When this 1990 Bowman card first slid out of packs, though, Rickey was a long way from retirement and about to embark on maybe his greatest season — certainly the only one that resulted in an MVP award for the speedster.

Early the next year — 1991 — Henderson broke Lou Brock’s all-time stolen base record.

At that point, the hobby officially spiraled into an incurable case of Hot Dog Fever, and Henderson’s cards have never really lost their appeal since.

Today, his 1990 Bowman sells for around $20 in PSA 10.

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1990 Bowman Ken Griffey Jr. (#481)

1990 Bowman Ken Griffey Jr Card

By 1990, we were all pretty sure Junior was going to be a superstar — he had the pedigree, the sweet swing, the love of the game.

All we had to do was wait, and all he had to do was fill out a bit and then deliver.

Griffey came through on almost all the expectations even his most ardent, um, expectors heaped on him. And, if not for some shaky years in Cincinnati, Mike Trout might be chasing The Kid’s records right now instead of Babe Ruth‘s and Willie Mays’ and Barry Bonds’.

As it stands, Griffey is a top-tier Hall of Famer with as strong a collector base as you’ll find, and his 1990 Bowman hammers down around $20 in PSA 10 condition.

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1990 Bowman Nolan Ryan (#486)

1990 Bowman Nolan Ryan

Nolan Ryan made his first base-set appearances as a member of the Texas Rangers in 1990.

Already a legend before coming to Arlington, Ryan found some extra magic in that “T” logo and set himself apart from every other power pitcher, and from every other player from a hobby standpoint.

When this card was issued, the old man was just about the hottest thing going, card-wise, and collectors’ love affair with the wily fireballer continues today.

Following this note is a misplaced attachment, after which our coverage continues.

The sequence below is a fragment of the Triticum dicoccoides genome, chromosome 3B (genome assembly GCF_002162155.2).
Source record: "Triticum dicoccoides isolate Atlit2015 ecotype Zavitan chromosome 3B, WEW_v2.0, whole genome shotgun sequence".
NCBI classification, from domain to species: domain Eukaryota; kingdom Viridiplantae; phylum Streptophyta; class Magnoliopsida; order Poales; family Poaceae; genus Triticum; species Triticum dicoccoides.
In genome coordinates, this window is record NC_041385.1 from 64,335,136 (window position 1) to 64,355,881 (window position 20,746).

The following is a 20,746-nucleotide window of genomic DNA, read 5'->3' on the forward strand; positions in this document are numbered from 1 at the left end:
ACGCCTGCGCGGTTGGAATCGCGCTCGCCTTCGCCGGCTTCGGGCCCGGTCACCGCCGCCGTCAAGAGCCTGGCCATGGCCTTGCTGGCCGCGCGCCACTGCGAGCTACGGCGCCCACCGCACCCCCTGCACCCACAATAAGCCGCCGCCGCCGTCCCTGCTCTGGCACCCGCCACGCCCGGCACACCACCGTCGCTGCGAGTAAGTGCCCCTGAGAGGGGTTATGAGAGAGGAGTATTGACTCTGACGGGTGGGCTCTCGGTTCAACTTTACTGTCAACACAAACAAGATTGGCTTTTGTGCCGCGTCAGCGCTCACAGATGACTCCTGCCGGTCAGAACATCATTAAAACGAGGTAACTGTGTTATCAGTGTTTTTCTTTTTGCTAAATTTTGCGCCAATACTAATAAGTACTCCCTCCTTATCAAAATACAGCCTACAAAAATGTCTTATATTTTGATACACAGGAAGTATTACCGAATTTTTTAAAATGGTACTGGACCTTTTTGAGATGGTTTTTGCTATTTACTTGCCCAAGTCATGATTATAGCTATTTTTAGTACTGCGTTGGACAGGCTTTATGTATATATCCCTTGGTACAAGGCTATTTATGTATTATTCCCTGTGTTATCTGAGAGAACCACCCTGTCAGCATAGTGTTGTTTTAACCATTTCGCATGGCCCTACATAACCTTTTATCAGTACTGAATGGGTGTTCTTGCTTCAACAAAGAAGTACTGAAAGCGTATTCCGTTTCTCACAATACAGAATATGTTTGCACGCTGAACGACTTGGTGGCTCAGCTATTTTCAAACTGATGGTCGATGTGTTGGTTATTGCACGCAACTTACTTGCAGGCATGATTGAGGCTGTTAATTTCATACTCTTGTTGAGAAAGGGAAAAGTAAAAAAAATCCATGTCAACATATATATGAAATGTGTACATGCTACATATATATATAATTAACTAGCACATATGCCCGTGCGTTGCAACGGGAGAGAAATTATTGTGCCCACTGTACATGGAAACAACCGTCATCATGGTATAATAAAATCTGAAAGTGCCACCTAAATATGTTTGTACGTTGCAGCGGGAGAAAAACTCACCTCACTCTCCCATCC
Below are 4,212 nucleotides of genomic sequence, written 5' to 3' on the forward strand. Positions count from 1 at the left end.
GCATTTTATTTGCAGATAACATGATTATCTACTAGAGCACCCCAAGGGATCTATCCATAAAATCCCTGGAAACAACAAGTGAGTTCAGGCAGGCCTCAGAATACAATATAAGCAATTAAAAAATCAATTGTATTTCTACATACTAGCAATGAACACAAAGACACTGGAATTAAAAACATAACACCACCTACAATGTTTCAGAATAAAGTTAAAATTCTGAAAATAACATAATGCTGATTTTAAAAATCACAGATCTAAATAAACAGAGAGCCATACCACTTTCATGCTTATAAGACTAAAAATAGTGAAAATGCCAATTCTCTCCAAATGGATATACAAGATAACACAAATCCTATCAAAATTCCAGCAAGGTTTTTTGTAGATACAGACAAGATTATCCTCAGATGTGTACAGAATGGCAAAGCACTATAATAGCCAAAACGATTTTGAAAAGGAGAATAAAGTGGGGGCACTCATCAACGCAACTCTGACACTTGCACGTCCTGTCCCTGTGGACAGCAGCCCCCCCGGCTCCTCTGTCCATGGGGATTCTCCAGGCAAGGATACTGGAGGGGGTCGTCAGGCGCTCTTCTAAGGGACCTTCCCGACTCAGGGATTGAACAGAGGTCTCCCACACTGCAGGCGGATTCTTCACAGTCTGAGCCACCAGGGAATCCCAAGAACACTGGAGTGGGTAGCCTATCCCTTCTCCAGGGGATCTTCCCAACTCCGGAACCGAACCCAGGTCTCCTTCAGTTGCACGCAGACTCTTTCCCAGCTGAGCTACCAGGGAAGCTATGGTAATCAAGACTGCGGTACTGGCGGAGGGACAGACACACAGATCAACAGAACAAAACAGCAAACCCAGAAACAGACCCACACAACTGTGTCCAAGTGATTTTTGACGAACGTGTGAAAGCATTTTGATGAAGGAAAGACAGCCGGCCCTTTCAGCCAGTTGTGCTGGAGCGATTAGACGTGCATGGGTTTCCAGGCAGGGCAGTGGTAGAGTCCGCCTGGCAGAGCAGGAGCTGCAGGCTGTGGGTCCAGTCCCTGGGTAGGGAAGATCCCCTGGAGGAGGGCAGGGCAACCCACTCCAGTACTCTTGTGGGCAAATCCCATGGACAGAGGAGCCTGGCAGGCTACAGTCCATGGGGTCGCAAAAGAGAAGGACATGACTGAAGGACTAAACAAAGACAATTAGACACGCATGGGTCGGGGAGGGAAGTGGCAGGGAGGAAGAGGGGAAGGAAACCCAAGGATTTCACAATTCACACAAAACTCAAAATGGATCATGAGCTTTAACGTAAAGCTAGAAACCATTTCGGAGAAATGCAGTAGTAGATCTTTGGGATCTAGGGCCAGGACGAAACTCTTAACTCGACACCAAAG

Expect to pay about $20 for a PSA 10 copy of Ryan’s 1990 Bowman card.

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1990 Bowman Moises Alou Rookie Card (#178)

1990 Bowman Moises Alou Rookie Card

For many fans, the enduring image of Moises Alou involves the Cubs outfielder losing out in a battle for a foul ball in the 2003 playoffs to Steve Bartman.

It’s a painful and controversial moment in Chicago history that has been somewhat ameliorated over the years, especially since the Cubbies took home the 2016 World Series trophy.

Kind of lost in all that is the fact that Alou was a really good player, hitting .303 with 2134 hits and 332 home runs over a 17-year career split among seven franchises.

Enough collectors remember the good times, though, to make this Bowman rookie a $15 item in PSA 10.

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1990 Bowman John Olerud Rookie Card (#510)

1990 Bowman John Olerud Rookie Card

The enduring image of John Olerud, on the other hand, usually involves the first baseman standing near the sack while wearing his batting helmet.

It was an unusual look, and you could always pick out the Blue Jays (and Mariners and Mets) star by his unique silhouette in the field.

Like Alou, though, Olerud was a stellar hitter, collecting 2239 hits and 255 home runs to go with his .295 batting average and .863 OPS.

Dale Sveum’s cousin was also a solid fielder at first, nabbing three Gold Gloves with Seattle late in his career.

Beyond an initial buzz when some folks pegged Olerud as a .400 average waiting to happen, collectors never got too excited about his cardboard, but his overall excellent resume make this a $15 RC in PSA 10.

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1990 Bowman Bernie Williams Rookie Card (#439)

1990 Bowman Bernie Williams Rookie Card

All of the key members of those great 1990s and 2000s Yankees teams have always enjoyed strong hobby profiles, and Williams is no different.

I mean, any NYY center fielder who helps the team win multiple World Series titles while batting close to .300 for his career, tagging nearly 300 home runs, and banging out 2300+ hits is going to have some popular cardboard.

In the case of Bernie’s Bowman rookie card, you can expect to pay about $15 for a copy in slabbed GEM MT condition.